Earlier this year, Bill Diggins, a marketing executive at Verizon Wireless, revealed a chilling fact about how much information the company collects about its customers. "We're able to view just everything that they do," he told a crowd at the Paley Center in New York. "And that's really where data is going today. Data is the new oil."
We know that companies are collecting enormous amounts of data about us every day, on and offline. Retailers track our purchases and make detailed predictions about our life events. Cell phone companies regularly hand over detailed phone logs to government agencies. Social networks collect volumes of data from every click. Political campaigns follow our web browsing. And, on top of that, we have seen a dramatic increase in government surveillance in the United States over the last decade.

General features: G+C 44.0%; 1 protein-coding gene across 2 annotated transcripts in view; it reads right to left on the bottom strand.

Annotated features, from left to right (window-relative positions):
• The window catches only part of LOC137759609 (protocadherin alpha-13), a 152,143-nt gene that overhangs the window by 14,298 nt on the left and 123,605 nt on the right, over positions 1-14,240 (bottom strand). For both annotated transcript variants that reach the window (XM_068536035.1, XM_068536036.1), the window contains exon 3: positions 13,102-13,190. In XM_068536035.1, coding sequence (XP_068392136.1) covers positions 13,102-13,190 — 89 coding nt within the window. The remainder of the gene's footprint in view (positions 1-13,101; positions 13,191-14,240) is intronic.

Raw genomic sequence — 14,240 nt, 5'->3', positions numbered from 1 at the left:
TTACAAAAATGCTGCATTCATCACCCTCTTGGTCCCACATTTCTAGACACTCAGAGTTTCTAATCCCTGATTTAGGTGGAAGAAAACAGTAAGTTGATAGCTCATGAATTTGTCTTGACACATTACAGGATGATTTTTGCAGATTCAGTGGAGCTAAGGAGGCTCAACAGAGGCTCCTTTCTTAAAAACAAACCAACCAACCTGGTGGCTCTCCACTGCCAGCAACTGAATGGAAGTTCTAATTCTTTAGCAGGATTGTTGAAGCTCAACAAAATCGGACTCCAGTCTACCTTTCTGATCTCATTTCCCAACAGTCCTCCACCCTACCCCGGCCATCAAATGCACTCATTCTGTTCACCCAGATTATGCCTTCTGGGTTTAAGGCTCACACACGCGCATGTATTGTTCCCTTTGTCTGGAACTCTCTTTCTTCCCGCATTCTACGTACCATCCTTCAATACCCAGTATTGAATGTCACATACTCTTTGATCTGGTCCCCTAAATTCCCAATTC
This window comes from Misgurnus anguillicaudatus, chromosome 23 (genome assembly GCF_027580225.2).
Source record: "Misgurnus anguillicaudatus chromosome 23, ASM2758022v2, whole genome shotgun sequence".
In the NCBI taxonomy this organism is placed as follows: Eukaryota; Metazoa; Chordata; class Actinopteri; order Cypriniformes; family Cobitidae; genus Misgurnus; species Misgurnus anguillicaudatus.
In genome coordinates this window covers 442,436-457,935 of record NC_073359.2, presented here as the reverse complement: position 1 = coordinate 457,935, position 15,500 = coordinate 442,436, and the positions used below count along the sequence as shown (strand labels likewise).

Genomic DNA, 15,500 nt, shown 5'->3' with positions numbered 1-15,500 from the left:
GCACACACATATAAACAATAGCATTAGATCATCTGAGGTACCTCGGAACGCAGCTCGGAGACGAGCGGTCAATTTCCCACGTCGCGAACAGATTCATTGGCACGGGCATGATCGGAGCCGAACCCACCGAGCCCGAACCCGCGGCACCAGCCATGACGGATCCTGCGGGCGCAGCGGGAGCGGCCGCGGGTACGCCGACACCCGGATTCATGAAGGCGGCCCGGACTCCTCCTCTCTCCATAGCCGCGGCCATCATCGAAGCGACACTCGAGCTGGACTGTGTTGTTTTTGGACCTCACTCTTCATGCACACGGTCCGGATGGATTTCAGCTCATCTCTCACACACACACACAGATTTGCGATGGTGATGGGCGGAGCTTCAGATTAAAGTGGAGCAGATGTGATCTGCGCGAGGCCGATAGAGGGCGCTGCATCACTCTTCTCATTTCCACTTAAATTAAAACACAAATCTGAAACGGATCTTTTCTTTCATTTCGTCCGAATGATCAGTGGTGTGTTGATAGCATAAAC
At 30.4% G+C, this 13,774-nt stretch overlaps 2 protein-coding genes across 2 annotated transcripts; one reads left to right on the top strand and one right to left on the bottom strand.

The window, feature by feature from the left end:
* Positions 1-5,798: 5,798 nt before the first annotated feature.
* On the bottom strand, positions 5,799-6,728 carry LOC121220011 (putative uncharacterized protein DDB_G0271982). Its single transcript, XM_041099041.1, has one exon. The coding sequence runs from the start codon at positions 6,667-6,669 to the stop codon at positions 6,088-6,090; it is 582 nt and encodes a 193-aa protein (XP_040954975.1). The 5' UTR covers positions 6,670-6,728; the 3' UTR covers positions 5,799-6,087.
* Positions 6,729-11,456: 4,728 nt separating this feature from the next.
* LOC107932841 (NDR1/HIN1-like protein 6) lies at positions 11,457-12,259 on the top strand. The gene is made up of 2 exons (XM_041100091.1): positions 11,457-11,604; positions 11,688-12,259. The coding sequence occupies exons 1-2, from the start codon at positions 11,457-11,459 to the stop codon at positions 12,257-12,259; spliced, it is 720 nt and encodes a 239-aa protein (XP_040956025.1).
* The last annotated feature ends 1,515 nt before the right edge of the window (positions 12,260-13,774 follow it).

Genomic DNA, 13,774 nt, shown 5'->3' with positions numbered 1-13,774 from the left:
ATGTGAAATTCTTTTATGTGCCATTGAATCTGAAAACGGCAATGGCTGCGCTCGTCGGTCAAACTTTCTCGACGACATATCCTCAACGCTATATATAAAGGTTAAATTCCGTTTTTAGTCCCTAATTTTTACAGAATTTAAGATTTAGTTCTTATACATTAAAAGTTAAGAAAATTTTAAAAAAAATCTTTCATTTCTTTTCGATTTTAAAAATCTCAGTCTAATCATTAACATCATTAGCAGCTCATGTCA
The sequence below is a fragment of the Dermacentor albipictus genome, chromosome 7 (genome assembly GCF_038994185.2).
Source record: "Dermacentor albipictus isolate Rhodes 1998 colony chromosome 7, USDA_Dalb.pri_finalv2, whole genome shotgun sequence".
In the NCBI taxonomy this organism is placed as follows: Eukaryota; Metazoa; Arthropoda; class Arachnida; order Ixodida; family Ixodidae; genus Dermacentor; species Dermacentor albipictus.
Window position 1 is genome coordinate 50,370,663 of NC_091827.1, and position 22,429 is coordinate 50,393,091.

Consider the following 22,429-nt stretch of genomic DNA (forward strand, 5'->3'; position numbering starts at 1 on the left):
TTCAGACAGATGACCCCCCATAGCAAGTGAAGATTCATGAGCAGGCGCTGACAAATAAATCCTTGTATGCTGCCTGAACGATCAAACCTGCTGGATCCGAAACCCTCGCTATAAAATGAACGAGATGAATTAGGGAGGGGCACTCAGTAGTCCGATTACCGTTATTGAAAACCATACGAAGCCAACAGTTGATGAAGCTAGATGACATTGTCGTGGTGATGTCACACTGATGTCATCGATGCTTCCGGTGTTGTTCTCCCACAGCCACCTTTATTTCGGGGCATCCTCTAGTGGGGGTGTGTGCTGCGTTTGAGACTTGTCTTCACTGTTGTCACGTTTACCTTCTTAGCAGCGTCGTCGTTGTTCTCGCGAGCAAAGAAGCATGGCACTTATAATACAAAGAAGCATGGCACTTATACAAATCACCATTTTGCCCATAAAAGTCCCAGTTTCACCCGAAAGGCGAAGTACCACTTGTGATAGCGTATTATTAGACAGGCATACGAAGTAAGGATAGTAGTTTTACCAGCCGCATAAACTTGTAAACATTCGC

For the most part, people have no idea the extent to which they are being followed and watched, analyzed and targeted, bought and sold. Now, more than ever, we need a national digital and data literacy effort on the scale of the anti-Big Tobacco campaign to address the escalating privacy and security issues facing citizens and their data.
Click headline to read more and access hot links--